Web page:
I recently received a rather bizarre e-mail pointing out that countries such as North Korea, Saudi Arabia, Iran, and Cuba have robust border security and don’t tolerate people crossing their borders illegally. The e-mail went on to point out the generous (but inaccurately described) benefits the United States grants to people who enter our country illegally and implied that we would not have a problem with illegal entry if we just took a page from these less-than-democratic countries.  While I’d like to think this was left wing satire, I’m afraid it was a serious anti-immigrant solution to the problem.

Fortunately, we do not follow the lead of North Korea, Saudi Arabia, Iran, and Cuba in our approach to immigration.  While we strive to make our borders more controlled, we would do well to remember why we have the problem in the first place – and that can be summed up as the American Dream.

We have all benefited from the American Dream, regardless of how long our ancestors have been in this country. People want to come to America; they dream of coming to America. The economic opportunity here has been, and still is, without equal. But even more important than economic opportunity are the freedoms and rights we enjoy as citizens. We, as citizens, have also learned the importance of affording fundamental rights to everyone in our country, and these rights extend even to undocumented migrants.

While there are many reasons to argue against the recent Arizona legislation on the grounds of bad law and worse public policy, what concerns me the most is that, with this law, Arizona dives headlong down the path of emulating the “model” countries named in the anti-immigrant e-mail.

We all agree we can do better on the border. I hope we all agree we can do better than the Arizona law.

  • Kathy T. Smith

    I disagree totally with your commentary. We have laws on the books that EVERYONE needs to follow if they want to enter our country. Just because it's easier for citizens of Mexico to “cross over the border” doesn't make it any less illegal. What about people from other countries who've waited for years and went through all the steps to gain entry? Is it fair to them when they've done it “the right and legal way”?

    Our law enforcement officers need to know who is in the country. US citizens deserve access to the social programs our tax dollars pay for, NOT illegal immigrants who don't even bother to gain legal status.

    I applaud Arizona and it's Governor for stepping up to secure their state's physical safety, when our own Federal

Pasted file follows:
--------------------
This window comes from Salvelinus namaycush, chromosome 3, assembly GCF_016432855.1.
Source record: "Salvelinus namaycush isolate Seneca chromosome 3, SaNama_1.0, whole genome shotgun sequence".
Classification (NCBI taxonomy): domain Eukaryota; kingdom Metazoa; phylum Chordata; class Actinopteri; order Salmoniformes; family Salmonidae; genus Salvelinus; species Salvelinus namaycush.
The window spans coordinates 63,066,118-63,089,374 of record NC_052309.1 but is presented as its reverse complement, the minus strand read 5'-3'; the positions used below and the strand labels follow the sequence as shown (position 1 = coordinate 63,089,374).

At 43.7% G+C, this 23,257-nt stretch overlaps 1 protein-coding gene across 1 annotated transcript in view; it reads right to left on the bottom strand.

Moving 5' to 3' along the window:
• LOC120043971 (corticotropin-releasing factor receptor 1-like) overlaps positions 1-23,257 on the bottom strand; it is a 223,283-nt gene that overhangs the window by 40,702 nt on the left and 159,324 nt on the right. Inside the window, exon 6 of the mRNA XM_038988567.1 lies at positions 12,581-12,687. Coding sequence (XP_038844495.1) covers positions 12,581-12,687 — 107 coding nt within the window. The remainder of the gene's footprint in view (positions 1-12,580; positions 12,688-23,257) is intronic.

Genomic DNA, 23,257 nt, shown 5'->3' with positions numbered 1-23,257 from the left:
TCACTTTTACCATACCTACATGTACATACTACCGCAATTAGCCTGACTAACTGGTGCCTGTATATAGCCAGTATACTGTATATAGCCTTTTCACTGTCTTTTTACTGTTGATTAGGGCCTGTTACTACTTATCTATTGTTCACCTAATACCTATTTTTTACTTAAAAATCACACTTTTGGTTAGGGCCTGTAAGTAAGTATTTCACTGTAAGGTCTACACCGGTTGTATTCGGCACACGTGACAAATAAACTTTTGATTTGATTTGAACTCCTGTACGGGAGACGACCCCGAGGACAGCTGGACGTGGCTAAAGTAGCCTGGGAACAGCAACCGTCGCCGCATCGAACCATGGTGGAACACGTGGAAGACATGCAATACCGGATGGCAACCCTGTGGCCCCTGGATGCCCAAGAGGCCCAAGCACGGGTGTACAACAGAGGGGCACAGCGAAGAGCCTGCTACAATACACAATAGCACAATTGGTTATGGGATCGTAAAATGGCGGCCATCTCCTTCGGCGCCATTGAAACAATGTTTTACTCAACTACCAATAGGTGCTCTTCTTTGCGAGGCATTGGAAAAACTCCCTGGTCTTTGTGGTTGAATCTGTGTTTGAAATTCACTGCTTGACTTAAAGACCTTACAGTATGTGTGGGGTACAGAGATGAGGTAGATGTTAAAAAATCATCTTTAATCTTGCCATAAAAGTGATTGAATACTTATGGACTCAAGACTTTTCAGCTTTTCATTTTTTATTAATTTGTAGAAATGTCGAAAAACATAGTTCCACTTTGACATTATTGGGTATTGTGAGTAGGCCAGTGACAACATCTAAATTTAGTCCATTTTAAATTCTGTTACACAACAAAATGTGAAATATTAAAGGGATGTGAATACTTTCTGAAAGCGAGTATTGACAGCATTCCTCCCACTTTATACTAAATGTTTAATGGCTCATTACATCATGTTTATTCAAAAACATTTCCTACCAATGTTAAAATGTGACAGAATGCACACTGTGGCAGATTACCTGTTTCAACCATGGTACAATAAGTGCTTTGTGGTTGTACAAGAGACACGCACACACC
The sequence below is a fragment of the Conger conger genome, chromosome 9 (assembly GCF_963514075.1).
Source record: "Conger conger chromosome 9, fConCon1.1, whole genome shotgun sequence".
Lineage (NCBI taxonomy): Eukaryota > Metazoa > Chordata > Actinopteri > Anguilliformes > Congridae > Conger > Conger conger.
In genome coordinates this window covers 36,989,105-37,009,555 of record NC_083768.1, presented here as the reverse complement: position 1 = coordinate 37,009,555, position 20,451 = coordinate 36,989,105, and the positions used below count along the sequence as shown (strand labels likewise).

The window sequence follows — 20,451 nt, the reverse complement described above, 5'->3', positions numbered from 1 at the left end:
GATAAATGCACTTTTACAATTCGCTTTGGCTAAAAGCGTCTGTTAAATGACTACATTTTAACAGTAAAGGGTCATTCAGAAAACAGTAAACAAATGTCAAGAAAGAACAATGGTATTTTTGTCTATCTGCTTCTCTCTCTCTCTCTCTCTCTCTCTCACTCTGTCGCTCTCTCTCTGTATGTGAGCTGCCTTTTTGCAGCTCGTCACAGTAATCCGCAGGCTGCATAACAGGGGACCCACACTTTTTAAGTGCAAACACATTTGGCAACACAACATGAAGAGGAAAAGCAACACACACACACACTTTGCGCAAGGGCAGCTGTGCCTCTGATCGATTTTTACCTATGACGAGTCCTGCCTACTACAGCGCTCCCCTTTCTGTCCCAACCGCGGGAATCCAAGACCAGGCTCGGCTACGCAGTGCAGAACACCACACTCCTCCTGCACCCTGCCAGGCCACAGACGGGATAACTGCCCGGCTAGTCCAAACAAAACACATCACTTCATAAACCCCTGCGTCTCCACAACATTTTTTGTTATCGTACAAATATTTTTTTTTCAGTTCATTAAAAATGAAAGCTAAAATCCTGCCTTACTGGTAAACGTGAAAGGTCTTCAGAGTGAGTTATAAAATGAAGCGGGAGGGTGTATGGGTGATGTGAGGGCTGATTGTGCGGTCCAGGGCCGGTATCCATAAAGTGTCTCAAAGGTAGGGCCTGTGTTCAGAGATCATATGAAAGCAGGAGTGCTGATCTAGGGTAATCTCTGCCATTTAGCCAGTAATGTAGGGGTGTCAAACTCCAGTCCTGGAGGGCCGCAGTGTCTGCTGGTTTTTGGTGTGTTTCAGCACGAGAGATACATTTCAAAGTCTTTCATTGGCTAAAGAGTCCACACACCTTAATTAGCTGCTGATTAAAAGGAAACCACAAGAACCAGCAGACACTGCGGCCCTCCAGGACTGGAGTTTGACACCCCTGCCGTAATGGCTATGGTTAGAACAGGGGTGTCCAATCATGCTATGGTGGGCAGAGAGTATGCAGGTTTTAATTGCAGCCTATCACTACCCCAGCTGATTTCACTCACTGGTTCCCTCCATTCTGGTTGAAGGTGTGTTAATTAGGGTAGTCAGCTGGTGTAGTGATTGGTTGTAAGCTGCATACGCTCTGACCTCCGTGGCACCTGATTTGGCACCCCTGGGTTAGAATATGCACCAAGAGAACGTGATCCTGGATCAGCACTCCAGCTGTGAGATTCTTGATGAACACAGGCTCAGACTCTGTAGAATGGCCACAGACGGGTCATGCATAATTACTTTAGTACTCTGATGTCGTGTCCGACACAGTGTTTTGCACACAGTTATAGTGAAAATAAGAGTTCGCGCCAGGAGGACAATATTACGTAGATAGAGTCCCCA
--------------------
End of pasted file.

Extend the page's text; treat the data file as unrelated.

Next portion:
Government would not.

    Please respond more specifically with what you think is actually “wrong” in the way Arizona is handling the situation. I, personally, don't get why there's such an uproar defending those who are breaking the law.

  • Randy Beardsworth

    Dear Kathy,

    Thank you for your comments. I think you and I are in strong agreement. There is a legal way to enter the country and we, as a nation, need to find the right way to ensure appropriate legal immigration and discourage illegal immigration.

    The point I was trying to make has more to do with the values we hold dear as Americans. These are the very values that have made us and continue to make us an attractive destination. High on this list of values is freedom of movement for our citizens. This law would give citizens who are Hispanic cause for concern. Citizens are not required to carry identity papers, but in Arizona if you are a citizen of Mexican descent, you may think twice before exercising this right.

    Another point I was making is that we are a country that values “due process.” We insist on rights at trials and due process in administrative proceedings – this is to ensure the government can’t arbitrarily deprive us of liberty. And like all enlightened democracies we afford these protections of due process to everyone within our borders.

    As I said in the blog, we can do better on the border, and I think we can do better than the Arizona law. Perhaps the most discouraging thing about the Arizona law is that, no profiling language notwithstanding, it sets up a general presumption that immigrants are bad and pushes law enforcement and society to make judgments based on race.

    In addition to the profiling issue there are significant practical issues. For example the effort to deal with non criminal unauthorized migrants will pull resources away from very effective programs to remove criminal aliens from our jails before they are released back into society.